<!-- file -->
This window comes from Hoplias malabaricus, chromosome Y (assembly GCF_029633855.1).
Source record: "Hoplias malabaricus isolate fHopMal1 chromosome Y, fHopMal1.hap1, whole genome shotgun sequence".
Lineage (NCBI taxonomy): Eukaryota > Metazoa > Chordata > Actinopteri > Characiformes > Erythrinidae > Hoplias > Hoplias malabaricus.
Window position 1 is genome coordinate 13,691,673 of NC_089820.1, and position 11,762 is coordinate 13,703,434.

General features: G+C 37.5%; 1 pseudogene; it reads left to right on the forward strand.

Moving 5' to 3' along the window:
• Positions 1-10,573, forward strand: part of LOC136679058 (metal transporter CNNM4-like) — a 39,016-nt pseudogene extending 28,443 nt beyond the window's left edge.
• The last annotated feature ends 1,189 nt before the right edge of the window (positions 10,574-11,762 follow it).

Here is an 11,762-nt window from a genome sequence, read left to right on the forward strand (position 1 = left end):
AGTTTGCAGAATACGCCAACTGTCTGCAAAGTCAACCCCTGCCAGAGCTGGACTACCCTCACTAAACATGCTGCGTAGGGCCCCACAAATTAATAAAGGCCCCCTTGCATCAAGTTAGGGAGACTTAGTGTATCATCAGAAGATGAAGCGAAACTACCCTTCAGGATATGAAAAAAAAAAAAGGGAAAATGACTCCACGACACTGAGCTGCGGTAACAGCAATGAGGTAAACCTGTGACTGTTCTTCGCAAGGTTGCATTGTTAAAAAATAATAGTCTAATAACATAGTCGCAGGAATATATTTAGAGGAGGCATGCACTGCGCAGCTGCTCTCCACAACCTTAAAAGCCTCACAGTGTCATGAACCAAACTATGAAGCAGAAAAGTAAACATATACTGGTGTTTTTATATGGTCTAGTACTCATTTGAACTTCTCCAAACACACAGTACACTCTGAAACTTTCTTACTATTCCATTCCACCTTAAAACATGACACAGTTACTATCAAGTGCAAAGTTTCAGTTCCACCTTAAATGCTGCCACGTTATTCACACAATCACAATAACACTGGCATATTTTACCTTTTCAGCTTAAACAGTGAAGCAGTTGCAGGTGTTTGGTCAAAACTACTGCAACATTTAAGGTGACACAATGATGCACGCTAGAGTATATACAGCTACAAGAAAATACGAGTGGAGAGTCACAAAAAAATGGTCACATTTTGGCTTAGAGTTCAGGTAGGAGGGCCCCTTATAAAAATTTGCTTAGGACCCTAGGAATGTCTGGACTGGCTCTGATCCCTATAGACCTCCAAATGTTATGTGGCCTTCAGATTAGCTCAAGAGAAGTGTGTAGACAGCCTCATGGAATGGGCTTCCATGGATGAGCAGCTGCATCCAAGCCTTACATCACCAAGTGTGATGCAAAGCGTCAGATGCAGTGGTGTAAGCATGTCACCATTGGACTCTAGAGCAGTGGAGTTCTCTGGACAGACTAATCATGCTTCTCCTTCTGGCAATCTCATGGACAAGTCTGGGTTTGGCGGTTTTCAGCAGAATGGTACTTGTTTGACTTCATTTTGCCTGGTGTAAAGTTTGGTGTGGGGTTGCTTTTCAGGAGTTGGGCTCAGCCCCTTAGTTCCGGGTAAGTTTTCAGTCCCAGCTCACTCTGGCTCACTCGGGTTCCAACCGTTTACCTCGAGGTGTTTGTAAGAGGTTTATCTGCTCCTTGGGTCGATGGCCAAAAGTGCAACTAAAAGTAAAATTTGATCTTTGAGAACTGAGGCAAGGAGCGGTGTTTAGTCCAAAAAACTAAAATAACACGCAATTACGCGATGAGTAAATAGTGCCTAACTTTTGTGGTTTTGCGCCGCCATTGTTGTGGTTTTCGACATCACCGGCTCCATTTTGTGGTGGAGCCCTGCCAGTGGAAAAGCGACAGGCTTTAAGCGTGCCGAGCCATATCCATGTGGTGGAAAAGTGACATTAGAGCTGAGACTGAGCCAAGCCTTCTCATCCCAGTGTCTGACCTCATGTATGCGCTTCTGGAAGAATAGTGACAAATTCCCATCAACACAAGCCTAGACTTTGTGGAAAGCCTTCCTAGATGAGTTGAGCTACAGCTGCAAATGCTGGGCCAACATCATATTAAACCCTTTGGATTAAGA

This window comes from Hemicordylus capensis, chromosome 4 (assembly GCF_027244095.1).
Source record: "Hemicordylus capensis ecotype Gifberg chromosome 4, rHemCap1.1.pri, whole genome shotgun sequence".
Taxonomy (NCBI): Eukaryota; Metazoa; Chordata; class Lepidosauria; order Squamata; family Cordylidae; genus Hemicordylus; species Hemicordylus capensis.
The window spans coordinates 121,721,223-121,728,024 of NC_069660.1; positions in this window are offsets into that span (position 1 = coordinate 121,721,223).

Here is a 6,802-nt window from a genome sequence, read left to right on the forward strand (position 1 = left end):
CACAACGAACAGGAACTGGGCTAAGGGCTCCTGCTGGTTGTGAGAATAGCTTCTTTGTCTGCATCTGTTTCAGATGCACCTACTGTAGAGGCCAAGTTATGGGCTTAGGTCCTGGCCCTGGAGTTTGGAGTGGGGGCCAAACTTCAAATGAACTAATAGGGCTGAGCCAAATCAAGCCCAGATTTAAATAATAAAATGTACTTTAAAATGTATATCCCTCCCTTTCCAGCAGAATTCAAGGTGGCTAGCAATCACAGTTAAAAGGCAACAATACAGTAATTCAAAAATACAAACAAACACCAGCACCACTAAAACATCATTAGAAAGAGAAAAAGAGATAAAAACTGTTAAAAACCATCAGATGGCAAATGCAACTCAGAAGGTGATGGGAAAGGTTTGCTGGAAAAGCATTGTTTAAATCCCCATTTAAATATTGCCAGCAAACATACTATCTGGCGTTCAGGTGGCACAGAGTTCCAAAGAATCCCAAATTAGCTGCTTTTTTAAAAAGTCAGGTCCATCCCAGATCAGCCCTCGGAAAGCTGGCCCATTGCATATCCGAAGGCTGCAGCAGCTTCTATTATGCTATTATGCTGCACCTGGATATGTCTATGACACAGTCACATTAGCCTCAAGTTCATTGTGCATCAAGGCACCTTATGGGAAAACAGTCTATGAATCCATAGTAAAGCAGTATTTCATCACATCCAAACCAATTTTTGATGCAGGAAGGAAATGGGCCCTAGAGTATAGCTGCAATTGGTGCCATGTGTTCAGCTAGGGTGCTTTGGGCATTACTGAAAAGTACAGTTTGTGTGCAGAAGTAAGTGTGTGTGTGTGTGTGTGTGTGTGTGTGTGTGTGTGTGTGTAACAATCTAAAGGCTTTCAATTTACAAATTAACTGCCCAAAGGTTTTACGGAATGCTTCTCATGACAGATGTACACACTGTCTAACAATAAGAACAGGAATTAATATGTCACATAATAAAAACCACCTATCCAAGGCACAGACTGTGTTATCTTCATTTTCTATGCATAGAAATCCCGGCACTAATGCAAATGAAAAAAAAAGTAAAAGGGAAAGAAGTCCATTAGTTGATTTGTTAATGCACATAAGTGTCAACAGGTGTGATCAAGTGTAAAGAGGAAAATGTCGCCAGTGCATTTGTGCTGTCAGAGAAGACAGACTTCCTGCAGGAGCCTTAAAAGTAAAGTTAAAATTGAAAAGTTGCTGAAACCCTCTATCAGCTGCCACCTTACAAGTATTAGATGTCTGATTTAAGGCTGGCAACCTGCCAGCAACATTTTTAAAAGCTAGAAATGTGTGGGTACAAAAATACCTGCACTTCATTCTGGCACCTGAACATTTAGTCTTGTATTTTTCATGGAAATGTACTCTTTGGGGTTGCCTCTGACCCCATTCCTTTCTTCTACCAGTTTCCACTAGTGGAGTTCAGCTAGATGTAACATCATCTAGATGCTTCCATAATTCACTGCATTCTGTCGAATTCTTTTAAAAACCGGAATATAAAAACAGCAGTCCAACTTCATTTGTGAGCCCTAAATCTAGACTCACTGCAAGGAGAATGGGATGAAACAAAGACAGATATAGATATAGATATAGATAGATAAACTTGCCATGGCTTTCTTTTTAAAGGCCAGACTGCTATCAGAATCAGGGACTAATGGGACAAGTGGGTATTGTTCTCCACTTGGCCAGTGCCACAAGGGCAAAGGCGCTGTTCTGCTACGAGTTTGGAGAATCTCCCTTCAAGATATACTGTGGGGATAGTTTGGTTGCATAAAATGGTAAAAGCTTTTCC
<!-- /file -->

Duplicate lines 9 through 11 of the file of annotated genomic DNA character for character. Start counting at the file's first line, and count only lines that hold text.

Here is an 11,762-nt window from a genome sequence, read left to right on the forward strand (position 1 = left end):
AGTTTGCAGAATACGCCAACTGTCTGCAAAGTCAACCCCTGCCAGAGCTGGACTACCCTCACTAAACATGCTGCGTAGGGCCCCACAAATTAATAAAGGCCCCCTTGCATCAAGTTAGGGAGACTTAGTGTATCATCAGAAGATGAAGCGAAACTACCCTTCAGGATATGAAAAAAAAAAAAGGGAAAATGACTCCACGACACTGAGCTGCGGTAACAGCAATGAGGTAAACCTGTGACTGTTCTTCGCAAGGTTGCATTGTTAAAAAATAATAGTCTAATAACATAGTCGCAGGAATATATTTAGAGGAGGCATGCACTGCGCAGCTGCTCTCCACAACCTTAAAAGCCTCACAGTGTCATGAACCAAACTATGAAGCAGAAAAGTAAACATATACTGGTGTTTTTATATGGTCTAGTACTCATTTGAACTTCTCCAAACACACAGTACACTCTGAAACTTTCTTACTATTCCATTCCACCTTAAAACATGACACAGTTACTATCAAGTGCAAAGTTTCAGTTCCACCTTAAATGCTGCCACGTTATTCACACAATCACAATAACACTGGCATATTTTACCTTTTCAGCTTAAACAGTGAAGCAGTTGCAGGTGTTTGGTCAAAACTACTGCAACATTTAAGGTGACACAATGATGCACGCTAGAGTATATACAGCTACAAGAAAATACGAGTGGAGAGTCACAAAAAAATGGTCACATTTTGGCTTAGAGTTCAGGTAGGAGGGCCCCTTATAAAAATTTGCTTAGGACCCTAGGAATGTCTGGACTGGCTCTGATCCCTATAGACCTCCAAATGTTATGTGGCCTTCAGATTAGCTCAAGAGAAGTGTGTAGACAGCCTCATGGAATGGGCTTCCATGGATGAGCAGCTGCATCCAAGCCTTACATCACCAAGTGTGATGCAAAGCGTCAGATGCAGTGGTGTAAGCATGTCACCATTGGACTCTAGAGCAGTGGAGTTCTCTGGACAGACTAATCATGCTTCTCCTTCTGGCAATCTCATGGACAAGTCTGGGTTTGGCGGTTTTCAGCAGAATGGTACTTGTTTGACTTCATTTTGCCTGGTGTAAAGTTTGGTGTGGGGTTGCTTTTCAGGAGTTGGGCTCAGCCCCTTAGTTCCGGGTAAGTTTTCAGTCCCAGCTCACTCTGGCTCACTCGGGTTCCAACCGTTTACCTCGAGGTGTTTGTAAGAGGTTTATCTGCTCCTTGGGTCGATGGCCAAAAGTGCAACTAAAAGTAAAATTTGATCTTTGAGAACTGAGGCAAGGAGCGGTGTTTAGTCCAAAAAACTAAAATAACACGCAATTACGCGATGAGTAAATAGTGCCTAACTTTTGTGGTTTTGCGCCGCCATTGTTGTGGTTTTCGACATCACCGGCTCCATTTTGTGGTGGAGCCCTGCCAGTGGAAAAGCGACAGGCTTTAAGCGTGCCGAGCCATATCCATGTGGTGGAAAAGTGACATTAGAGCTGAGACTGAGCCAAGCCTTCTCATCCCAGTGTCTGACCTCATGTATGCGCTTCTGGAAGAATAGTGACAAATTCCCATCAACACAAGCCTAGACTTTGTGGAAAGCCTTCCTAGATGAGTTGAGCTACAGCTGCAAATGCTGGGCCAACATCATATTAAACCCTTTGGATTAAGA

This window comes from Hemicordylus capensis, chromosome 4 (assembly GCF_027244095.1).